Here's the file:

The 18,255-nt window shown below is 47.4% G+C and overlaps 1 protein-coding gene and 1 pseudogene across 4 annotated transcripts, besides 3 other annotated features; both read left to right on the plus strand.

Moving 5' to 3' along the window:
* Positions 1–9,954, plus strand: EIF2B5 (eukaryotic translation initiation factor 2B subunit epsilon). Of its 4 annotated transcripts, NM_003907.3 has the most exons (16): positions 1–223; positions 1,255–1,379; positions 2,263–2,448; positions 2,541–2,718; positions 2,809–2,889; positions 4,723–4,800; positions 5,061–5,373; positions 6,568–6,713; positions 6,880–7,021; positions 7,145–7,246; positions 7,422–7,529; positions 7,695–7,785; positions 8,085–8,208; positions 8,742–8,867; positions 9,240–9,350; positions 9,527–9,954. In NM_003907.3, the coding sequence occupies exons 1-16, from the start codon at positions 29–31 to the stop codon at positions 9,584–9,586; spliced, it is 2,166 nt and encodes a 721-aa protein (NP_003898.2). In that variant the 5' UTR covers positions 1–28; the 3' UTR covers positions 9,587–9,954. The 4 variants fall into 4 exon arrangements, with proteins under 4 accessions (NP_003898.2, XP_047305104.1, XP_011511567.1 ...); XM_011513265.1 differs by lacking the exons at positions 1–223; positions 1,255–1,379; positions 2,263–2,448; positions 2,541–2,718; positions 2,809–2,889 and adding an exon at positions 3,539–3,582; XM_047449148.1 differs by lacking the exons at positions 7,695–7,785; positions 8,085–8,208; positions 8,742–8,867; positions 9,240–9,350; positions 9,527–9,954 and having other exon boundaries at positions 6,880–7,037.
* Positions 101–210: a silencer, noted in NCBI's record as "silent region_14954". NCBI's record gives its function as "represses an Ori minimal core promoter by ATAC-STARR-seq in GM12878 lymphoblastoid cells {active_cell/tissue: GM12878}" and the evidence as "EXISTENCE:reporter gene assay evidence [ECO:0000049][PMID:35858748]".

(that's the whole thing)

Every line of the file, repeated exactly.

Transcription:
The 18,255-nt window shown below is 47.4% G+C and overlaps 1 protein-coding gene and 1 pseudogene across 4 annotated transcripts, besides 3 other annotated features; both read left to right on the plus strand.

Moving 5' to 3' along the window:
* Positions 1–9,954, plus strand: EIF2B5 (eukaryotic translation initiation factor 2B subunit epsilon). Of its 4 annotated transcripts, NM_003907.3 has the most exons (16): positions 1–223; positions 1,255–1,379; positions 2,263–2,448; positions 2,541–2,718; positions 2,809–2,889; positions 4,723–4,800; positions 5,061–5,373; positions 6,568–6,713; positions 6,880–7,021; positions 7,145–7,246; positions 7,422–7,529; positions 7,695–7,785; positions 8,085–8,208; positions 8,742–8,867; positions 9,240–9,350; positions 9,527–9,954. In NM_003907.3, the coding sequence occupies exons 1-16, from the start codon at positions 29–31 to the stop codon at positions 9,584–9,586; spliced, it is 2,166 nt and encodes a 721-aa protein (NP_003898.2). In that variant the 5' UTR covers positions 1–28; the 3' UTR covers positions 9,587–9,954. The 4 variants fall into 4 exon arrangements, with proteins under 4 accessions (NP_003898.2, XP_047305104.1, XP_011511567.1 ...); XM_011513265.1 differs by lacking the exons at positions 1–223; positions 1,255–1,379; positions 2,263–2,448; positions 2,541–2,718; positions 2,809–2,889 and adding an exon at positions 3,539–3,582; XM_047449148.1 differs by lacking the exons at positions 7,695–7,785; positions 8,085–8,208; positions 8,742–8,867; positions 9,240–9,350; positions 9,527–9,954 and having other exon boundaries at positions 6,880–7,037.
* Positions 101–210: a silencer, noted in NCBI's record as "silent region_14954". NCBI's record gives its function as "represses an Ori minimal core promoter by ATAC-STARR-seq in GM12878 lymphoblastoid cells {active_cell/tissue: GM12878}" and the evidence as "EXISTENCE:reporter gene assay evidence [ECO:0000049][PMID:35858748]".